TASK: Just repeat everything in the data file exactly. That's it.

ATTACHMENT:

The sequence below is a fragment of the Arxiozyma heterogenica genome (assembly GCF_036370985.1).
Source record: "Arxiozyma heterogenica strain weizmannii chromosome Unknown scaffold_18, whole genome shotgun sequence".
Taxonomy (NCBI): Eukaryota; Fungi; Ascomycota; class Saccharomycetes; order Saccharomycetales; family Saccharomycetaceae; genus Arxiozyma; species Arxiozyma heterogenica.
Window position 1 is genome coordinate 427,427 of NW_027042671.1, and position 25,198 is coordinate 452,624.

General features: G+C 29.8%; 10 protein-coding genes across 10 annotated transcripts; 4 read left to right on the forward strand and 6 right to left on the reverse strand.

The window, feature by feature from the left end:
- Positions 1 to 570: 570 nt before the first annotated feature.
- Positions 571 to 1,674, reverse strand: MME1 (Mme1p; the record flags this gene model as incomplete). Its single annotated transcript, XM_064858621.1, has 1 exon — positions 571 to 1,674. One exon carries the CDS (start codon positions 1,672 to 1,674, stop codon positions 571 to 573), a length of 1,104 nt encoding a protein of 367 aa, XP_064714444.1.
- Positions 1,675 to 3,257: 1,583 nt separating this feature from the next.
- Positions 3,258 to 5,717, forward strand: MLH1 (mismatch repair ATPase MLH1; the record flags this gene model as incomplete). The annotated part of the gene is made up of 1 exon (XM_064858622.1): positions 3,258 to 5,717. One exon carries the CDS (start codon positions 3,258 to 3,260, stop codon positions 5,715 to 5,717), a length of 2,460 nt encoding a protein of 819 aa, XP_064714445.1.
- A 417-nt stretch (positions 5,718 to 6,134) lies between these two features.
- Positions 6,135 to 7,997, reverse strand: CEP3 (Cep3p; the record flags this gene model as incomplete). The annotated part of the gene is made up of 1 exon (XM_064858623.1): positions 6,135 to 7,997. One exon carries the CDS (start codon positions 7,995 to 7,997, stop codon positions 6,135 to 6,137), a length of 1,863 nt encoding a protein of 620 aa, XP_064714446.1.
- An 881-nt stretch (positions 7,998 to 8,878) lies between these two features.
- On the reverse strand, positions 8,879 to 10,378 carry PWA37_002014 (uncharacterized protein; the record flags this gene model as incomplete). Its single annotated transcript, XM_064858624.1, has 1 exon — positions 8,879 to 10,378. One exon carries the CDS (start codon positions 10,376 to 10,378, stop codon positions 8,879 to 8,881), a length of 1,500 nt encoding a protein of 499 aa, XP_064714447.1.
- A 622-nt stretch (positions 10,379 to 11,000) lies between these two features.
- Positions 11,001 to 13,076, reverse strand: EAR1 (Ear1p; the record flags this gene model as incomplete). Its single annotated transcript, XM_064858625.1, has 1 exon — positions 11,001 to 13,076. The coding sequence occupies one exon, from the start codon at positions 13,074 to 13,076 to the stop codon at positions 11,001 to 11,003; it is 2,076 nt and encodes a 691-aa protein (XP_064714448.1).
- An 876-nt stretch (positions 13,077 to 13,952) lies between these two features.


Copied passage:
The sequence below is a fragment of the Arxiozyma heterogenica genome (assembly GCF_036370985.1).
Source record: "Arxiozyma heterogenica strain weizmannii chromosome Unknown scaffold_18, whole genome shotgun sequence".
Taxonomy (NCBI): Eukaryota; Fungi; Ascomycota; class Saccharomycetes; order Saccharomycetales; family Saccharomycetaceae; genus Arxiozyma; species Arxiozyma heterogenica.
Window position 1 is genome coordinate 427,427 of NW_027042671.1, and position 25,198 is coordinate 452,624.

General features: G+C 29.8%; 10 protein-coding genes across 10 annotated transcripts; 4 read left to right on the forward strand and 6 right to left on the reverse strand.

The window, feature by feature from the left end:
- Positions 1 to 570: 570 nt before the first annotated feature.
- Positions 571 to 1,674, reverse strand: MME1 (Mme1p; the record flags this gene model as incomplete). Its single annotated transcript, XM_064858621.1, has 1 exon — positions 571 to 1,674. One exon carries the CDS (start codon positions 1,672 to 1,674, stop codon positions 571 to 573), a length of 1,104 nt encoding a protein of 367 aa, XP_064714444.1.
- Positions 1,675 to 3,257: 1,583 nt separating this feature from the next.
- Positions 3,258 to 5,717, forward strand: MLH1 (mismatch repair ATPase MLH1; the record flags this gene model as incomplete). The annotated part of the gene is made up of 1 exon (XM_064858622.1): positions 3,258 to 5,717. One exon carries the CDS (start codon positions 3,258 to 3,260, stop codon positions 5,715 to 5,717), a length of 2,460 nt encoding a protein of 819 aa, XP_064714445.1.
- A 417-nt stretch (positions 5,718 to 6,134) lies between these two features.
- Positions 6,135 to 7,997, reverse strand: CEP3 (Cep3p; the record flags this gene model as incomplete). The annotated part of the gene is made up of 1 exon (XM_064858623.1): positions 6,135 to 7,997. One exon carries the CDS (start codon positions 7,995 to 7,997, stop codon positions 6,135 to 6,137), a length of 1,863 nt encoding a protein of 620 aa, XP_064714446.1.
- An 881-nt stretch (positions 7,998 to 8,878) lies between these two features.
- On the reverse strand, positions 8,879 to 10,378 carry PWA37_002014 (uncharacterized protein; the record flags this gene model as incomplete). Its single annotated transcript, XM_064858624.1, has 1 exon — positions 8,879 to 10,378. One exon carries the CDS (start codon positions 10,376 to 10,378, stop codon positions 8,879 to 8,881), a length of 1,500 nt encoding a protein of 499 aa, XP_064714447.1.
- A 622-nt stretch (positions 10,379 to 11,000) lies between these two features.
- Positions 11,001 to 13,076, reverse strand: EAR1 (Ear1p; the record flags this gene model as incomplete). Its single annotated transcript, XM_064858625.1, has 1 exon — positions 11,001 to 13,076. The coding sequence occupies one exon, from the start codon at positions 13,074 to 13,076 to the stop codon at positions 11,001 to 11,003; it is 2,076 nt and encodes a 691-aa protein (XP_064714448.1).
- An 876-nt stretch (positions 13,077 to 13,952) lies between these two features.